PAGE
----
Having a devoted business account makes it easier to keep track of your cash flow to ensure your taxes are paid timely, build a credit profile, and provide financial security in case of any legal allegation.

5. Get a Lawn Care Business License

Just like any other business, a business license is essential to start your lawn care business legally. In many states, you can run a lawn care business without a license unless you offer fertilizers, weed, and pest control.

You can contact the Small Business Administration or chamber of commerce in your state to get information about which business license you should apply for.

Typically, a business license costs between $75 to $400 per year, depending on your state and region. 

6. Get an Employee Identification Number

If you are planning to hire workers, you must apply for an Employee Identification Number (EIN). It is a nine-digit number assigned to businesses to allow them to operate their business.

The Employee Identification Number is used by the IRS to identify the employer for tax reporting purposes.

And banks will also ask you to show an EIN to open a bank account and apply for credit.

7. Obtain Insurance

Obtaining insurance is necessary to protect your lawn care business if something goes wrong in the future.

Business insurance protects from losses caused by injury, unforeseen accidents, and property damages.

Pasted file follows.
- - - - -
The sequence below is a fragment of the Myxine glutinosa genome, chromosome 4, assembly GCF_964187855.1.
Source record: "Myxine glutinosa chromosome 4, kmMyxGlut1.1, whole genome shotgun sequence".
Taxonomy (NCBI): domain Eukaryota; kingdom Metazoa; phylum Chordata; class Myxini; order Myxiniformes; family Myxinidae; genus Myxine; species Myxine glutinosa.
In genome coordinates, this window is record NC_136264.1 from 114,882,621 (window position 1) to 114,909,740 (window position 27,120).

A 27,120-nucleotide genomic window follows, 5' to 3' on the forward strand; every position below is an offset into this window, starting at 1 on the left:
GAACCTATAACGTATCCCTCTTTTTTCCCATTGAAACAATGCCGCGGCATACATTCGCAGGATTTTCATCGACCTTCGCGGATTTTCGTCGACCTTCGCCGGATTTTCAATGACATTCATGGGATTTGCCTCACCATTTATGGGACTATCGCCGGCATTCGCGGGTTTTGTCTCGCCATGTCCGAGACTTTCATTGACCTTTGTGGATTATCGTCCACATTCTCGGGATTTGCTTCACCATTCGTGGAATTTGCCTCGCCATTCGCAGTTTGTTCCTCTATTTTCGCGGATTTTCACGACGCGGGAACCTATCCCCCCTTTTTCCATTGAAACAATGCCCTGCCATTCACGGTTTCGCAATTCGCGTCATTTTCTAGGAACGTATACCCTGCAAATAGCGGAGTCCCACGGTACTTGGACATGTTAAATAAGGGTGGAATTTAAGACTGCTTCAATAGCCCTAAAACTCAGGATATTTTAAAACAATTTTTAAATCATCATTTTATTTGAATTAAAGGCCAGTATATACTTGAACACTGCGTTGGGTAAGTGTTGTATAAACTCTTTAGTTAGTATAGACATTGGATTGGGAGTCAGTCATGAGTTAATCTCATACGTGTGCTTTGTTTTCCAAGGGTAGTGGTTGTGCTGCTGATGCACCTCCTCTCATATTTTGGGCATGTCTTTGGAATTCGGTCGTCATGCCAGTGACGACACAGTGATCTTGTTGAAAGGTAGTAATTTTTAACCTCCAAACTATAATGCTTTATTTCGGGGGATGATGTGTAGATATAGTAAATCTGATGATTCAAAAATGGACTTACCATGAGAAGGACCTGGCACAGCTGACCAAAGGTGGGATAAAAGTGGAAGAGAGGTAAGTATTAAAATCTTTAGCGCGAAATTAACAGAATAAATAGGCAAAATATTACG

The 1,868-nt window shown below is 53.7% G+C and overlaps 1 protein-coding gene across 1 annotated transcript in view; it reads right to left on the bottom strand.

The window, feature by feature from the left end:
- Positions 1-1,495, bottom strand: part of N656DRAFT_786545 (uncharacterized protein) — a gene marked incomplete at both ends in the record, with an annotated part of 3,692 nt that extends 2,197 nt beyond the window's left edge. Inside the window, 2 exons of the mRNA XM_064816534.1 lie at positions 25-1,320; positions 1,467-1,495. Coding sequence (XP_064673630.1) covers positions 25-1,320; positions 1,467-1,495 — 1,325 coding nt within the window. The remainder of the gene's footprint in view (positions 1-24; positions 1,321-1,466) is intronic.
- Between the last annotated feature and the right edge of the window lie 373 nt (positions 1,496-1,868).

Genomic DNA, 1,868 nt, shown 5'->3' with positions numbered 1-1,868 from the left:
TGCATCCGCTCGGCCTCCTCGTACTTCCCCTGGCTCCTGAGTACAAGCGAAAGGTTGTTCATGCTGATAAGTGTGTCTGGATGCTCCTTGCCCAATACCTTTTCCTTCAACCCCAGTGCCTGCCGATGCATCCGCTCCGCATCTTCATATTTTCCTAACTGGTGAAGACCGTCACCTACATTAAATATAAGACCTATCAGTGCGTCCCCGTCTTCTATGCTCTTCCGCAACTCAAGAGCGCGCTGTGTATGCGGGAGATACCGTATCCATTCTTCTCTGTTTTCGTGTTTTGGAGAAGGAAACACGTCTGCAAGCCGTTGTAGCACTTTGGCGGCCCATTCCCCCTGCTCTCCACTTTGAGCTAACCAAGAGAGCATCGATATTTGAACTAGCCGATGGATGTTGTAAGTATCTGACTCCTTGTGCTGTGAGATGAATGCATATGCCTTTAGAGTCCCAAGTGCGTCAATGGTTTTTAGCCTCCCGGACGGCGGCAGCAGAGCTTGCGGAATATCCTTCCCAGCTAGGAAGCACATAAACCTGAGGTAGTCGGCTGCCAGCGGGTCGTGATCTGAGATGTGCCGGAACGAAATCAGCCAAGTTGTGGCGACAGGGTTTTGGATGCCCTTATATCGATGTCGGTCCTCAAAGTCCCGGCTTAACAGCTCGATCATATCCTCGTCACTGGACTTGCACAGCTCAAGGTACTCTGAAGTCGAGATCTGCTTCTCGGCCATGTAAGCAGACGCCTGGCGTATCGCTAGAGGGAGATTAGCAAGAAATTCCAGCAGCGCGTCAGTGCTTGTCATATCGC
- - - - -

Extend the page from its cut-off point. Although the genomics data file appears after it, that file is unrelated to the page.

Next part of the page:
Here are the insurance plans you might need depending on the type of loss and coverage you need:

  • Property Insurance
  • General Liability insurance
  • Health Insurance
  • Worker’s compensation insurance
  • Commercial vehicle insurance
  • Business owner policy
  • Employment practices liability

We’d highly recommend consulting with an insurance agent to see what type of insurance would be best for your business to make an informed decision.

8. Get a Tax Registration Number

Finally, you’ll need to get a Tax Registration Number (TRN), which is a 15-digit number.

This is issued by Revenue while registering your business as a sole trader, partnership, trust, or company.

The TRN is issued once for a business and used in all invoices, documents, and financial transactions, such as Tax credit notes, VAT Return Filing, and tax invoices.

To apply for a TRN, you need a Personal Public Service Number (PPSN), which will become your TRN once you register for tax.

You can visit Revenue Online Service (ROS) and register for Income tax. To learn more about how to register for a TRN, click here.

9. Additional Certifications to Consider

While it is not mandatory to have additional certifications to operate your lawn care business legally, obtaining some training certification would make your business stand out from competitors.

Certifications allow you to prove your expertise and develop a solid foundation to build your brand name and credibility.

The National Association of Landscape Professionals (NALP) offers plenty of certifications in lawn care, tree care, landscape, and much more to help new companies to let their light shine!

Read: How To Start A Lawn Care Business Legally?